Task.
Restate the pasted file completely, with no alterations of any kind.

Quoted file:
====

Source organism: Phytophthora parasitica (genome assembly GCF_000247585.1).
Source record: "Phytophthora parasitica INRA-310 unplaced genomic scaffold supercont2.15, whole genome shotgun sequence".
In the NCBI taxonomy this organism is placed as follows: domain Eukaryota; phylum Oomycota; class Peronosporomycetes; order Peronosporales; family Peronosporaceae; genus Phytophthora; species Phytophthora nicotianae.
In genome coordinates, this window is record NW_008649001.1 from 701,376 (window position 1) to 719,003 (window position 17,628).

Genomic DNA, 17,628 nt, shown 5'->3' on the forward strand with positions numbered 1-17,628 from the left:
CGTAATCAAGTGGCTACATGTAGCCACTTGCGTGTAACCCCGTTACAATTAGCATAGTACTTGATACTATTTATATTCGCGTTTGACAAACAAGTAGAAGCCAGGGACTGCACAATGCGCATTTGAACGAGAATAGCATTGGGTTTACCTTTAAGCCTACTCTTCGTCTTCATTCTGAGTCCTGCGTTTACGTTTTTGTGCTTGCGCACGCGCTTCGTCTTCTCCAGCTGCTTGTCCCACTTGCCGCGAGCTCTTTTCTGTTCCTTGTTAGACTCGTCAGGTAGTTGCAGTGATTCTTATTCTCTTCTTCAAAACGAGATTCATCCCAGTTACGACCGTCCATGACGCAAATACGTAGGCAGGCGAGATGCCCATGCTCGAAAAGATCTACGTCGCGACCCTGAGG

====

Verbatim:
Source organism: Phytophthora parasitica (genome assembly GCF_000247585.1).
Source record: "Phytophthora parasitica INRA-310 unplaced genomic scaffold supercont2.15, whole genome shotgun sequence".
In the NCBI taxonomy this organism is placed as follows: domain Eukaryota; phylum Oomycota; class Peronosporomycetes; order Peronosporales; family Peronosporaceae; genus Phytophthora; species Phytophthora nicotianae.
In genome coordinates, this window is record NW_008649001.1 from 701,376 (window position 1) to 719,003 (window position 17,628).

Genomic DNA, 17,628 nt, shown 5'->3' on the forward strand with positions numbered 1-17,628 from the left:
CGTAATCAAGTGGCTACATGTAGCCACTTGCGTGTAACCCCGTTACAATTAGCATAGTACTTGATACTATTTATATTCGCGTTTGACAAACAAGTAGAAGCCAGGGACTGCACAATGCGCATTTGAACGAGAATAGCATTGGGTTTACCTTTAAGCCTACTCTTCGTCTTCATTCTGAGTCCTGCGTTTACGTTTTTGTGCTTGCGCACGCGCTTCGTCTTCTCCAGCTGCTTGTCCCACTTGCCGCGAGCTCTTTTCTGTTCCTTGTTAGACTCGTCAGGTAGTTGCAGTGATTCTTATTCTCTTCTTCAAAACGAGATTCATCCCAGTTACGACCGTCCATGACGCAAATACGTAGGCAGGCGAGATGCCCATGCTCGAAAAGATCTACGTCGCGACCCTGAGG